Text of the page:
I saw my father, shortly after his funeral.
On the side of the road in Bull Lake, Montana.
Puffs of white hair streaming over his ears
like manic packs of sea anemones, latching
onto his red Volunteer Fire Department hat.
He kept his face away towards a pasture,
away from me, as I sped by. Gravel and salt
rock rang soft pings against the undercarriage.
I saw my father again, in the Valley,
pumping gas at the corner 76, his hat worn
thin and frayed as his frame. This time
I stopped. “I don’t remember those jokes,
you used to tell. The ones that ended
with ‘And then they laughed’.” The ones
where he beamed his pride in enticing
laughter from others. “Tell me the joke
about quantum time. The one that explains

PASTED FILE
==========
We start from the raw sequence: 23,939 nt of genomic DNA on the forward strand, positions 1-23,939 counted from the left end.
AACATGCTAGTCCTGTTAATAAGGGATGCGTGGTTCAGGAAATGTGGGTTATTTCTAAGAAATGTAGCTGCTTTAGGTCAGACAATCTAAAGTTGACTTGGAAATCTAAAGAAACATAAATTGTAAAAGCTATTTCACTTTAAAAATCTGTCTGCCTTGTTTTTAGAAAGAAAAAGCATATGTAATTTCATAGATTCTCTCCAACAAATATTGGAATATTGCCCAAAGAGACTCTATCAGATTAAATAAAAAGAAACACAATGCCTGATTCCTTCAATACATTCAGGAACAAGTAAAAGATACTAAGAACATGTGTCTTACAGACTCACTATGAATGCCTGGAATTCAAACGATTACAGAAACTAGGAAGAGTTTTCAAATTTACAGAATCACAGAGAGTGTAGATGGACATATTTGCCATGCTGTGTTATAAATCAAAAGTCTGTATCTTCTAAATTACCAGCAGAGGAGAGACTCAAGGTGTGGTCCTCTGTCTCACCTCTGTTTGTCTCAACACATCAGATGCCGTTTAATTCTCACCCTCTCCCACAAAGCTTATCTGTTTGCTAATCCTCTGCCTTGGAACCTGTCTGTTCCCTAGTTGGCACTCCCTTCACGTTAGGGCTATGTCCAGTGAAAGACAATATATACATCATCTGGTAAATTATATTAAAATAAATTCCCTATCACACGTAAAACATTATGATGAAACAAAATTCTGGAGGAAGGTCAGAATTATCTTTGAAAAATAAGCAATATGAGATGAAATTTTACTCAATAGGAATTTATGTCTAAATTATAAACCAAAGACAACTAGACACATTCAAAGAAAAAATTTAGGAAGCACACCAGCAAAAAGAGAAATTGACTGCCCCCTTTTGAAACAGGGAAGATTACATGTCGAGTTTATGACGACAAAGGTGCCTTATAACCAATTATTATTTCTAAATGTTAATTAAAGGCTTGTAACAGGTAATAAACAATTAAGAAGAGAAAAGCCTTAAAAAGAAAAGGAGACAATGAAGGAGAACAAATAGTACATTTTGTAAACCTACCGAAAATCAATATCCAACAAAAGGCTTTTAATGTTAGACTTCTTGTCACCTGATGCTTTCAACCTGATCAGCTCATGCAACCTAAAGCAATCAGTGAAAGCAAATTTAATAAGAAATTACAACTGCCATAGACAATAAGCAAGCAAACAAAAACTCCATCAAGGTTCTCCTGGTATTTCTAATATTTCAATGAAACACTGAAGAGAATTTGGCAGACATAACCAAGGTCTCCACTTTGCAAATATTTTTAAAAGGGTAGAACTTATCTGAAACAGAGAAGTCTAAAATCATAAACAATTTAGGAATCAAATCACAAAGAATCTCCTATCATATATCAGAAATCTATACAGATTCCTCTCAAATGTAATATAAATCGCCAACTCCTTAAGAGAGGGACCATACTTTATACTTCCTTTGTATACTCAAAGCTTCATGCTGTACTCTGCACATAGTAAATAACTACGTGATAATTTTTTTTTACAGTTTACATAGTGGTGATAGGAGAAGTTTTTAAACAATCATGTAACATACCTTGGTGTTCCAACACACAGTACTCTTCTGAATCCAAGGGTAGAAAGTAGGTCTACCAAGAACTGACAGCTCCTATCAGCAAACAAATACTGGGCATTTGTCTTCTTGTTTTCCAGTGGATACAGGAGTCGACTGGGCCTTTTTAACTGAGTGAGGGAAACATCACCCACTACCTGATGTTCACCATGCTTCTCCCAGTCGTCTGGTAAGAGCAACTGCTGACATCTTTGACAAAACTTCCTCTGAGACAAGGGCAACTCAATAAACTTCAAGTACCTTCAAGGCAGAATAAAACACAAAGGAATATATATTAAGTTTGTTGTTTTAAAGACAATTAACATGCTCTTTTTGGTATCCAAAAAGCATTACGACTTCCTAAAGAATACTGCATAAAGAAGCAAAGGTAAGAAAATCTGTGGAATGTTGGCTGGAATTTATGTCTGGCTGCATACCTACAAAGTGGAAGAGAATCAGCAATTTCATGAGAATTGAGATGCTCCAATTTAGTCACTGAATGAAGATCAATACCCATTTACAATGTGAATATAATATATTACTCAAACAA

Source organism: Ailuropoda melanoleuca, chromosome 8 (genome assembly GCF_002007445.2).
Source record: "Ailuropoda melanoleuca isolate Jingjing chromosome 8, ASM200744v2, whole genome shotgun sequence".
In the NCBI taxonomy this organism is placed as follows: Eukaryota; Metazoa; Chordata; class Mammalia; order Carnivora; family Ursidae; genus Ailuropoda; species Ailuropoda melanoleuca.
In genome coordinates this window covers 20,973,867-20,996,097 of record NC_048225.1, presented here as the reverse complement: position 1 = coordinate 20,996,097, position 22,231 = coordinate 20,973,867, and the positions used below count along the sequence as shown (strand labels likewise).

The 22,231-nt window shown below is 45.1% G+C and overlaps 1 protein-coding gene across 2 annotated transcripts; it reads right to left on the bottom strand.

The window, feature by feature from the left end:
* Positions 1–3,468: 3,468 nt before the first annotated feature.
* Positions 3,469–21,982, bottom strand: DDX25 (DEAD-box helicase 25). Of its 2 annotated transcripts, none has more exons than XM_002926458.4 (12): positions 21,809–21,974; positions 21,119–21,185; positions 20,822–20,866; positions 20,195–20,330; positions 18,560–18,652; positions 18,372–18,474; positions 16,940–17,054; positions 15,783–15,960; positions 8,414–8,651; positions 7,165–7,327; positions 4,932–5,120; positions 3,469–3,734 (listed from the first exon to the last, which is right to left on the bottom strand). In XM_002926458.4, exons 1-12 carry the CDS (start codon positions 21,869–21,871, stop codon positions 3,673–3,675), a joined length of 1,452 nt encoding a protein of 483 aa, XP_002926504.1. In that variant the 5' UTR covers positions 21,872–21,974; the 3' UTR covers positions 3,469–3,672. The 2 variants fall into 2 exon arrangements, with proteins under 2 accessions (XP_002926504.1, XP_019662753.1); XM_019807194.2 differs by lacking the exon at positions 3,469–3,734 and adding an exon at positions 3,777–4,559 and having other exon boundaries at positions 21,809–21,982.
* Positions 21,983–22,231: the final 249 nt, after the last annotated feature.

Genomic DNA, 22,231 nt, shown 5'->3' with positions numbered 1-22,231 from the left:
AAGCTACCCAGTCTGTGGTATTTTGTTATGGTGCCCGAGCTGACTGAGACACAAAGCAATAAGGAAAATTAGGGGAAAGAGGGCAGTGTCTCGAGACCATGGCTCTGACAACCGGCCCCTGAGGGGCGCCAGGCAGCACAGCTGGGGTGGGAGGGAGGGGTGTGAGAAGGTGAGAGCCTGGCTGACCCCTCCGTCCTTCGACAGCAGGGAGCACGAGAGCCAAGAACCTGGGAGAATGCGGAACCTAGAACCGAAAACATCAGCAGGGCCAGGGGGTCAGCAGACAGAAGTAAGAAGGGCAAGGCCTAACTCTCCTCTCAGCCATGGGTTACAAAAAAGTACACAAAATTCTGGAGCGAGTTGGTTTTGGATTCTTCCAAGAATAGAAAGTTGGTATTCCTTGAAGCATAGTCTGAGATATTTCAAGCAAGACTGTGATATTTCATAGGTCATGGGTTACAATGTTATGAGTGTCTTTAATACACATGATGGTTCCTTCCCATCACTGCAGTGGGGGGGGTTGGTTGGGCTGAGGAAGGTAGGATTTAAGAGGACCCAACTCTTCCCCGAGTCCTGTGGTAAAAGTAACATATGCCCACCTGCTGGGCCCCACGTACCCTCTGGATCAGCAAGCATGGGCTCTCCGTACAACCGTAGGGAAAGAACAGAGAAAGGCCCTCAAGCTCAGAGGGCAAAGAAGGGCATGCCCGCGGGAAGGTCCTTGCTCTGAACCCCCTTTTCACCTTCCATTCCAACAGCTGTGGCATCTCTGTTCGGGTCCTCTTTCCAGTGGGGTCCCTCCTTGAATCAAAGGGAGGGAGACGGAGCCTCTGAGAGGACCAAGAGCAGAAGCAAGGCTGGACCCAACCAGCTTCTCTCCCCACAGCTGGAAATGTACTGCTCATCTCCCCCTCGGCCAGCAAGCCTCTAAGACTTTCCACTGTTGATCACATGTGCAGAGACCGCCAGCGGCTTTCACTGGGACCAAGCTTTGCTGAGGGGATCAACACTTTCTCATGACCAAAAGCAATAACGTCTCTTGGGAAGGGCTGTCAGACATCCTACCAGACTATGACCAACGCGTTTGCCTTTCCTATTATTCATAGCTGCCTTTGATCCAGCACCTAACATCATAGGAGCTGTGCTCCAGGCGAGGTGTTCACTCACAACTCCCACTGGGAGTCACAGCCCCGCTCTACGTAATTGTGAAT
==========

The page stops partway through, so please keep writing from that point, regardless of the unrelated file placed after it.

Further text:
why you are here and aren’t at once.”
I told him a joke, but I lost the punchline
somewhere after the wake, where
the guy from The Yaak told me he was
the last one with my father, and he helped
me see my father again, short of breath,
scared, but then still and calm. The guy
repairs watches for a living, and gave me
his card. If I needed any watches fixed
he’d gladly do so for free. The punchline
is in there somewhere. Fixed
watches tick forward. The man
pumping gas was not my father. And then I laughed.